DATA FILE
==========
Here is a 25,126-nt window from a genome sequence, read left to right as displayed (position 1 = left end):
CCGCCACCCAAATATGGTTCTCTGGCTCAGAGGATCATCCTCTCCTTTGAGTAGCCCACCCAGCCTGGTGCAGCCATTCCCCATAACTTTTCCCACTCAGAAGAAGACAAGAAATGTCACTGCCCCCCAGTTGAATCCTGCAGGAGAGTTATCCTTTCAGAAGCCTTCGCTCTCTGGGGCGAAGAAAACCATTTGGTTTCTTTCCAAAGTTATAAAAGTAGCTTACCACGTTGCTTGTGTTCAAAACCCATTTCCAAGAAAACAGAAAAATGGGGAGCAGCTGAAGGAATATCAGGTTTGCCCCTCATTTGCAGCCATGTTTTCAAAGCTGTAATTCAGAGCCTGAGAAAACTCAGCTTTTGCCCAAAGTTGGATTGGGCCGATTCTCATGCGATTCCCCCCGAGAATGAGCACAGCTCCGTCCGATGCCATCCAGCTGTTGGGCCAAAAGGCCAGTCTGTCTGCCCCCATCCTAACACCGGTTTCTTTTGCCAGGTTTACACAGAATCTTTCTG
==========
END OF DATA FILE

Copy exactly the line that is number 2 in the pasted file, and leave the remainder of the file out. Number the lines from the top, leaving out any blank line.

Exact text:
CCGCCACCCAAATATGGTTCTCTGGCTCAGAGGATCATCCTCTCCTTTGAGTAGCCCACCCAGCCTGGTGCAGCCATTCCCCATAACTTTTCCCACTCAGAAGAAGACAAGAAATGTCACTGCCCCCCAGTTGAATCCTGCAGGAGAGTTATCCTTTCAGAAGCCTTCGCTCTCTGGGGCGAAGAAAACCATTTGGTTTCTTTCCAAAGTTATAAAAGTAGCTTACCACGTTGCTTGTGTTCAAAACCCATTTCCAAGAAAACAGAAAAATGGGGAGCAGCTGAAGGAATATCAGGTTTGCCCCTCATTTGCAGCCATGTTTTCAAAGCTGTAATTCAGAGCCTGAGAAAACTCAGCTTTTGCCCAAAGTTGGATTGGGCCGATTCTCATGCGATTCCCCCCGAGAATGAGCACAGCTCCGTCCGATGCCATCCAGCTGTTGGGCCAAAAGGCCAGTCTGTCTGCCCCCATCCTAACACCGGTTTCTTTTGCCAGGTTTACACAGAATCTTTCTG